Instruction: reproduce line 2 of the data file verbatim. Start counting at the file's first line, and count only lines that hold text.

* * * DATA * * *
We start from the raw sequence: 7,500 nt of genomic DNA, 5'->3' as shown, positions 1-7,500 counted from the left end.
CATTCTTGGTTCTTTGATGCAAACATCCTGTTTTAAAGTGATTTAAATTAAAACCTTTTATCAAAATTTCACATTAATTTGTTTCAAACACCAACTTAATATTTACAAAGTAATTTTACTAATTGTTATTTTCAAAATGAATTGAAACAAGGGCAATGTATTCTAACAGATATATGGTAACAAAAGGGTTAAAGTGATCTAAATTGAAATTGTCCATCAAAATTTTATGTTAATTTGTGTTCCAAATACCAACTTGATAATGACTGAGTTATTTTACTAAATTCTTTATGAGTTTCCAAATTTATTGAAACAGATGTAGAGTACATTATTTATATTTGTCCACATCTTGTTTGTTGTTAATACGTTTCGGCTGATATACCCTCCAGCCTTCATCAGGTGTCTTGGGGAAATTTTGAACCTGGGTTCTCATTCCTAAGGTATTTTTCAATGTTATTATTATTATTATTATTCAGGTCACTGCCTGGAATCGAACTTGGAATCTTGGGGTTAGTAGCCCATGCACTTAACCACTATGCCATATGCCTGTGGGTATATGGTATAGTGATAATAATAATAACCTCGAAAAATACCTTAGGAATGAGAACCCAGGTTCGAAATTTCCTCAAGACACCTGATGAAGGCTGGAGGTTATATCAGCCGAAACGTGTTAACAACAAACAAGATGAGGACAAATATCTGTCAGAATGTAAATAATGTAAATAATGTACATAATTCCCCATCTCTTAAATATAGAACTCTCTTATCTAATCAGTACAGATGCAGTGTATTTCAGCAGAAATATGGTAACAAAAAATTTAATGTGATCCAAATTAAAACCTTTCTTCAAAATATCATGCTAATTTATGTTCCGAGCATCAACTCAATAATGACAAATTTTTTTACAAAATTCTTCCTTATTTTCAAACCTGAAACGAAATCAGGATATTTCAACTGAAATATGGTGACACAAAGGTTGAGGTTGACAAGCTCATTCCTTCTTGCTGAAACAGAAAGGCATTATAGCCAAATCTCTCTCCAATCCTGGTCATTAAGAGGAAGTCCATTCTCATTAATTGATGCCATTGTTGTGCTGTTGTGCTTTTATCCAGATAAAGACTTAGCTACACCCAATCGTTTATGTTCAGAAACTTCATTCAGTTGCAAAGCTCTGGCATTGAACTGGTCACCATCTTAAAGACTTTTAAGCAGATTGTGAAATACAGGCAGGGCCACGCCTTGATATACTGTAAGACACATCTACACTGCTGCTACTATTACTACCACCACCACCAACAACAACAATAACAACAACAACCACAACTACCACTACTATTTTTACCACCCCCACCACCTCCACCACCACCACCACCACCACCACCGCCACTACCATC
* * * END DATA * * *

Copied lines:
CATTCTTGGTTCTTTGATGCAAACATCCTGTTTTAAAGTGATTTAAATTAAAACCTTTTATCAAAATTTCACATTAATTTGTTTCAAACACCAACTTAATATTTACAAAGTAATTTTACTAATTGTTATTTTCAAAATGAATTGAAACAAGGGCAATGTATTCTAACAGATATATGGTAACAAAAGGGTTAAAGTGATCTAAATTGAAATTGTCCATCAAAATTTTATGTTAATTTGTGTTCCAAATACCAACTTGATAATGACTGAGTTATTTTACTAAATTCTTTATGAGTTTCCAAATTTATTGAAACAGATGTAGAGTACATTATTTATATTTGTCCACATCTTGTTTGTTGTTAATACGTTTCGGCTGATATACCCTCCAGCCTTCATCAGGTGTCTTGGGGAAATTTTGAACCTGGGTTCTCATTCCTAAGGTATTTTTCAATGTTATTATTATTATTATTATTCAGGTCACTGCCTGGAATCGAACTTGGAATCTTGGGGTTAGTAGCCCATGCACTTAACCACTATGCCATATGCCTGTGGGTATATGGTATAGTGATAATAATAATAACCTCGAAAAATACCTTAGGAATGAGAACCCAGGTTCGAAATTTCCTCAAGACACCTGATGAAGGCTGGAGGTTATATCAGCCGAAACGTGTTAACAACAAACAAGATGAGGACAAATATCTGTCAGAATGTAAATAATGTAAATAATGTACATAATTCCCCATCTCTTAAATATAGAACTCTCTTATCTAATCAGTACAGATGCAGTGTATTTCAGCAGAAATATGGTAACAAAAAATTTAATGTGATCCAAATTAAAACCTTTCTTCAAAATATCATGCTAATTTATGTTCCGAGCATCAACTCAATAATGACAAATTTTTTTACAAAATTCTTCCTTATTTTCAAACCTGAAACGAAATCAGGATATTTCAACTGAAATATGGTGACACAAAGGTTGAGGTTGACAAGCTCATTCCTTCTTGCTGAAACAGAAAGGCATTATAGCCAAATCTCTCTCCAATCCTGGTCATTAAGAGGAAGTCCATTCTCATTAATTGATGCCATTGTTGTGCTGTTGTGCTTTTATCCAGATAAAGACTTAGCTACACCCAATCGTTTATGTTCAGAAACTTCATTCAGTTGCAAAGCTCTGGCATTGAACTGGTCACCATCTTAAAGACTTTTAAGCAGATTGTGAAATACAGGCAGGGCCACGCCTTGATATACTGTAAGACACATCTACACTGCTGCTACTATTACTACCACCACCACCAACAACAACAATAACAACAACAACCACAACTACCACTACTATTTTTACCACCCCCACCACCTCCACCACCACCACCACCACCACCACCGCCACTACCATC